New Laws For Novice Drivers.
Newly qualified drivers, known as novice drivers, are one of the most vulnerable groups on our roads. Why? Because they haven’t yet built up the experience and confidence to be fully competent drivers. This is why new regulations, which come into effect on 1 August 2014 are being introduced to protect novice drivers. The Department of Transport announced the regulations earlier this month. There are two significant changes: the introduction of ‘N’ or ‘Novice Plates’ and the lowering of the penalty point threshold for learner and novice drivers.
NOTE: These changes apply only to newly qualified novice drivers who are getting their first ever full driving licence on or after 1 August.
The first change means that if you get your first ever full licence on or after the 1 August 2014, you will have to swap your ‘L’ plates for ‘N’ plates and display them on the front and rear of your vehicle for two years after you have passed your test. If it’s a motorbike, then the rider will need to wear a tabard with the letter ‘N’ displayed.
If a driver already holds a full licence in any category before the 1 August 2014, they won’t be affected by this change. Neither will they have to display ‘N’ plates if they decide to learn to drive or ride another category of vehicle, at some point in the future.
It only applies to those getting their first ever full licence on or after the 1 August 2014.
refer to the changes to driver licencing rules from 1st August 2014. As you may be aware all drivers who receive their first ever full driving licence from that date will be obliged to display an ‘N’ plate to the front and rear of their vehicle.
The new ‘N’ plates are available from usual retailers who traditionally stock ‘L’ plates.
The other big change is the lowering of the penalty point threshold. This also comes into effect on 1 August 2014 and applies to anyone who receives their first ever learner permit on or after 1 August 2014. These drivers will be subject to a lower penalty point threshold, a total of seven penalty points rather than 12. This does not apply to anyone currently in the system, for example anyone who already has a learner permit or full driving licence before 1 August 2014.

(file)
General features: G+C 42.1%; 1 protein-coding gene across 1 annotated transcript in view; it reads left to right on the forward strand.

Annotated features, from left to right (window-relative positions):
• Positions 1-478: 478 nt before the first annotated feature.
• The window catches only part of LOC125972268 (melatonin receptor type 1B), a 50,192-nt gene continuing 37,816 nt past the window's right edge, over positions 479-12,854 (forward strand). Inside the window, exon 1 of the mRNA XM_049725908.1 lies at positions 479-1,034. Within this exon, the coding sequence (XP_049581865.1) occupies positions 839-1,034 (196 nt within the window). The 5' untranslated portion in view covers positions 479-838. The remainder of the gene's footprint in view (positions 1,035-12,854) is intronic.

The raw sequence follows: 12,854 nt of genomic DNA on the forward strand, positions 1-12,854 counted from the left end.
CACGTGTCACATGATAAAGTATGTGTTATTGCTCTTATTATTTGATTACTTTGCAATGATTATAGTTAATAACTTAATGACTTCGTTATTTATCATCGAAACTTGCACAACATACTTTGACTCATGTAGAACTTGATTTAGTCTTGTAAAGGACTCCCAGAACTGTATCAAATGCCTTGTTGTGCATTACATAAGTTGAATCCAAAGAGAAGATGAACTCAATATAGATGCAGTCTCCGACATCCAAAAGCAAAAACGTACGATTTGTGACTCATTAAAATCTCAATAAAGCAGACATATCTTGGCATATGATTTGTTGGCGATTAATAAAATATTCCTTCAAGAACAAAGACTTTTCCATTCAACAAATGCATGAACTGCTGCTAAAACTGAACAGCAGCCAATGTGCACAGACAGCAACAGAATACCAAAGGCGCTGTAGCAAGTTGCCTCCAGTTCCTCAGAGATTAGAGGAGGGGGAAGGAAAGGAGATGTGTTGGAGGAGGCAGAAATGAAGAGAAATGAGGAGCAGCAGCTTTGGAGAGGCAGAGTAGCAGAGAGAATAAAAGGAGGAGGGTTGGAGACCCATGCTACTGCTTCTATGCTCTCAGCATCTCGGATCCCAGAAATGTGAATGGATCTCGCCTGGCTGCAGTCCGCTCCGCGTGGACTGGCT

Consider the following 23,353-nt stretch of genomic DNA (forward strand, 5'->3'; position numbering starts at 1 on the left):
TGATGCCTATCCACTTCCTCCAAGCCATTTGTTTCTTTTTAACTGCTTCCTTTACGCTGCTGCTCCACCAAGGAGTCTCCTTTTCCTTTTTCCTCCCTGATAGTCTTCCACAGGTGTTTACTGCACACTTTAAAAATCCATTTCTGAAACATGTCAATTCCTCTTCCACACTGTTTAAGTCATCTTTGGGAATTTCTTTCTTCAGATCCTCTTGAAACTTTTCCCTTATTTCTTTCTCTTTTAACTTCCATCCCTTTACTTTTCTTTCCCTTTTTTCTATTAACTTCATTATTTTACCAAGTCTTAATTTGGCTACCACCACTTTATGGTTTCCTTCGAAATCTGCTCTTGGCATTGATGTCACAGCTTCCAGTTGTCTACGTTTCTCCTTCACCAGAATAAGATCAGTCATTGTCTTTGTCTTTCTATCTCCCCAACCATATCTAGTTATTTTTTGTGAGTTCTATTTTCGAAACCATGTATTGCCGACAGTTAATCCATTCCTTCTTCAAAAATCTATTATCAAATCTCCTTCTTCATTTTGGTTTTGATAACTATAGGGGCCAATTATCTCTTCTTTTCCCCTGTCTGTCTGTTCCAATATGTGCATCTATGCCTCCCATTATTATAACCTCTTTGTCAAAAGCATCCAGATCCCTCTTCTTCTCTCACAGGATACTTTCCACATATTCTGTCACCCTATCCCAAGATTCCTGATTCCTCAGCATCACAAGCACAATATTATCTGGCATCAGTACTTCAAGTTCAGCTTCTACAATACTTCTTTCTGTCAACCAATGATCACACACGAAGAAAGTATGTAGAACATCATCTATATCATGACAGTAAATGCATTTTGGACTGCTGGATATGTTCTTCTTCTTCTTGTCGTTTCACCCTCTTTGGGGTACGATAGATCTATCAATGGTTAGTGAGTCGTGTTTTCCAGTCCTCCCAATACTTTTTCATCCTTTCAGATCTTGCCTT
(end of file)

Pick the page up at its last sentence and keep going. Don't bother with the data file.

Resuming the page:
Novice drivers don’t need to be accompanied while driving. However, they won’t be able to act as accompanying drivers for learner driver until they are no longer a novice. But this is nothing new. The current legal requirement is that the accompanying driver for a learner driver must have held their licence for more than two years.
Also in existence since 2011 are reduced drink driving limits for novice drivers. The drink drive limit for drivers for a two year period after getting their full driving licence is 20mg of alcohol per 100ml of blood.
All of these changes are important road safety measures that form part of the Graduated Driver Licensing (GDL) system that’s been in development for the past six years.
The purpose of the GDL system is to reduce the number of collisions, deaths and injuries among learner and novice drivers, particularly among the high risk 17 to 24 year olds, during the learning to drive period and period immediately after they pass their test. Research tells us that novice drivers are most likely to be killed on our roads in the first two years after passing their test due to their inexperience. In the UK, research shows that one in five new drivers has a crash within six months of passing their test.
These measures are designed to protect our most vulnerable road-users so that they can become safe confident and socially responsible drivers, thereby helping to ensure we have fewer collisions, fatalities and injuries on our roads.
There is more information on the new measures on rsa.ie including a detailed frequently asked questions section.